The Water Cycle on Ice
Tonight a small group of us headed out to see the ice sculptures at the Fairbanks Ice Park. As a kid, my only experiences with ice sculptures had been at weddings, hotels, etc. NOTHING like this! Tonight I witnessed a stunning union of creativity and high-precision craftsmanship taking form in a brilliantly simple medium.
If I lived up here, I would do everything I possibly could to get my students to the Ice Park for a field trip. The science was everywhere: phases of matter, refraction and reflection of light, coefficients of frictional force (or lack there of!), engineering and design cycles, and on and on and on... Plus, the Ice Park itself is a child's winter dreamland come true.
Let the inner child run wild and free!
After a few excellent head-first runs down the ice slides, I felt like a kid again as we walked from exhibit to exhibit, with all sorts of questions flying through my head:
Where do these ice blocks even come from? Are they natural? Are they produced somewhere in a factory here in town?
Are contestants restricted to chainsaw use only? Or can they use finer hand tools for the finishing touches?
What kinds of chains are used on the saws? The same kind I use for cutting firewood, or are the teeth different?
How long does it take before the multi-block exhibits all fuse together into one cohesive mass? Do artists plan this into their design?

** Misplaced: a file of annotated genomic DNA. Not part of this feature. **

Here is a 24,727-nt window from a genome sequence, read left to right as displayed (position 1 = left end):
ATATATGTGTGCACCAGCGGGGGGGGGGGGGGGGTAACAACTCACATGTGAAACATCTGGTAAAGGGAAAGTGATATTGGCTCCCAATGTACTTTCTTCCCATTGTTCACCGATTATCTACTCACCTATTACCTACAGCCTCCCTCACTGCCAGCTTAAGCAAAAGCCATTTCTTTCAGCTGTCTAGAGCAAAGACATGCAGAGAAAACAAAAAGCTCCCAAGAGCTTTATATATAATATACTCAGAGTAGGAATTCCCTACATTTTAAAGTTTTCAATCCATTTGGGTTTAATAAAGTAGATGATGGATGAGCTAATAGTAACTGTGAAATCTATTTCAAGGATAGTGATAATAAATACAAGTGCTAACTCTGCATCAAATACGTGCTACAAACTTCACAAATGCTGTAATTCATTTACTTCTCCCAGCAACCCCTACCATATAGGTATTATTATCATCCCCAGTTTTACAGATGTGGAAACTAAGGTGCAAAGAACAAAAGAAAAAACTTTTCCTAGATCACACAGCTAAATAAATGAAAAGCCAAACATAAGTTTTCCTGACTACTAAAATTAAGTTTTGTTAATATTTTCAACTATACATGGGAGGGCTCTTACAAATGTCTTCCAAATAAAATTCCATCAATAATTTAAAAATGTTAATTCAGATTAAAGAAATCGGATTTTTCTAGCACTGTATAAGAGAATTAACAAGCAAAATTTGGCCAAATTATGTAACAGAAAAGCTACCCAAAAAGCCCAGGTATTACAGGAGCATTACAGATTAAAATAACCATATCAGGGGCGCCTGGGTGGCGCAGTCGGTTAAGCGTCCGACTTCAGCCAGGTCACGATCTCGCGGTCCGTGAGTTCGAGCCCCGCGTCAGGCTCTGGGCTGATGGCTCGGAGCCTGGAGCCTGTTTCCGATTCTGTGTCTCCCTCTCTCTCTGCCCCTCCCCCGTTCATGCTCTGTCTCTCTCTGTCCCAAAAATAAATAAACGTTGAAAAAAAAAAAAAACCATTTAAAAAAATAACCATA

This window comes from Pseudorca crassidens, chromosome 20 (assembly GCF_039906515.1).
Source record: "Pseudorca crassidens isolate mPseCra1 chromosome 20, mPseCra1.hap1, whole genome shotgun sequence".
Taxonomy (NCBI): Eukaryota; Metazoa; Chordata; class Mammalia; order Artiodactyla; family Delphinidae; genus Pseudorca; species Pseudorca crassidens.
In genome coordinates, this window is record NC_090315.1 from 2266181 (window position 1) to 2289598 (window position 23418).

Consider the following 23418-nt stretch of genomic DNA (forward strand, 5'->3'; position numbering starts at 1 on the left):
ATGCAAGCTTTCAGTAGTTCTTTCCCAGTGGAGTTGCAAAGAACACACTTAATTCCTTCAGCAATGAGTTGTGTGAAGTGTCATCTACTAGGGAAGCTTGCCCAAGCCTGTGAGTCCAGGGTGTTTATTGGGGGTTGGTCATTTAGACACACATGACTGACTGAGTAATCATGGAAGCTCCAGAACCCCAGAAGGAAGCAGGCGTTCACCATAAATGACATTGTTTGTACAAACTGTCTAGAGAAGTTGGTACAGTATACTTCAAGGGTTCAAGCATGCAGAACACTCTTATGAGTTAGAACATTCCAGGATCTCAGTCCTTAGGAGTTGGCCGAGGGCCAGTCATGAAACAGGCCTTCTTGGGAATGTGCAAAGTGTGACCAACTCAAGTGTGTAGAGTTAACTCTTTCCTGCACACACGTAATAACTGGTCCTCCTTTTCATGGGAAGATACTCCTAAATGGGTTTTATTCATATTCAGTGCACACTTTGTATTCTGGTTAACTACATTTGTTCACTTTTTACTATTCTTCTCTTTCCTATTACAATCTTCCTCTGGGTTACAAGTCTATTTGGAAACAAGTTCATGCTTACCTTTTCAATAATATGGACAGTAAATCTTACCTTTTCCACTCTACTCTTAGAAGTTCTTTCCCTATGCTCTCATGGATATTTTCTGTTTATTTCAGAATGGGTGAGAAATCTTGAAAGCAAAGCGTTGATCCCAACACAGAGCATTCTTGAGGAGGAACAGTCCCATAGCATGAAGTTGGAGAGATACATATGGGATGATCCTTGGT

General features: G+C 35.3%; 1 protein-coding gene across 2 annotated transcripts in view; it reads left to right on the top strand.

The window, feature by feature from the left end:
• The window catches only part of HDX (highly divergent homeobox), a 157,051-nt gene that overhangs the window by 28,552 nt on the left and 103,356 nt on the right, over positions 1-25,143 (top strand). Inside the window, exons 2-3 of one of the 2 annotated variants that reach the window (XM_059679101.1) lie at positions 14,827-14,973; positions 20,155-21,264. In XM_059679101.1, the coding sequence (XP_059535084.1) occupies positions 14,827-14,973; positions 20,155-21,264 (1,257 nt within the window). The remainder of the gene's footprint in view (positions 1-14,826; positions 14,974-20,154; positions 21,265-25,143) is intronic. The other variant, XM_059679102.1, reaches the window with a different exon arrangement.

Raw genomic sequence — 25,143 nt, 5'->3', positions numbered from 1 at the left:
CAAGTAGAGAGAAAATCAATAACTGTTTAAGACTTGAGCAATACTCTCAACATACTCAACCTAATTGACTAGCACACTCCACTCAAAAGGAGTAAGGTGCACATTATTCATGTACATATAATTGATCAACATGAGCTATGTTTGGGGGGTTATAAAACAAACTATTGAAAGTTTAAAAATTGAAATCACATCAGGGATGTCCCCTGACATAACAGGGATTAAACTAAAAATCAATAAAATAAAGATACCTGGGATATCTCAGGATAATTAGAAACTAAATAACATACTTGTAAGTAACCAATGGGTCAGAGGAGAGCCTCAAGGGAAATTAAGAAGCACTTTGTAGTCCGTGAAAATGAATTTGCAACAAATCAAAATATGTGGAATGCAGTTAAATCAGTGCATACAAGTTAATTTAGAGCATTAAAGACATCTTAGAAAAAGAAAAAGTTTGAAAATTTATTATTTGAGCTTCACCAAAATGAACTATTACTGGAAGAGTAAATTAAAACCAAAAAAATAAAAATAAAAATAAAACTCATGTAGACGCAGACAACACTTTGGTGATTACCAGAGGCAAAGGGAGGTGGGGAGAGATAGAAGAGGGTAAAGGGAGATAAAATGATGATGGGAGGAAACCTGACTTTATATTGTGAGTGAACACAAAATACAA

How do the artists really feel when their pieces fall victim to spring break-up, and block by block, drop by drop, molecule by molecule, return back to the water cycle that brought them here?
And the most pervasive, yet in-answerable question of them all:
- Where in the world do these artists get their ideas for their pieces?
Medium of Duality
On the drive home I realized that ice sculpture carving might very well be one of the best examples I have witnessed for the duality of science and art. Just as scientific theories can stand strong and unmoved for decades and decades under ideal conditions, so to can these ice sculptures stand strong and unmoved for weeks and weeks under ideal conditions. And just as scientific theories remain vulnerable to the very system of data and observation from which they are born, so to are these ice sculptures vulnerable to the very system of energy and matter from which they are born.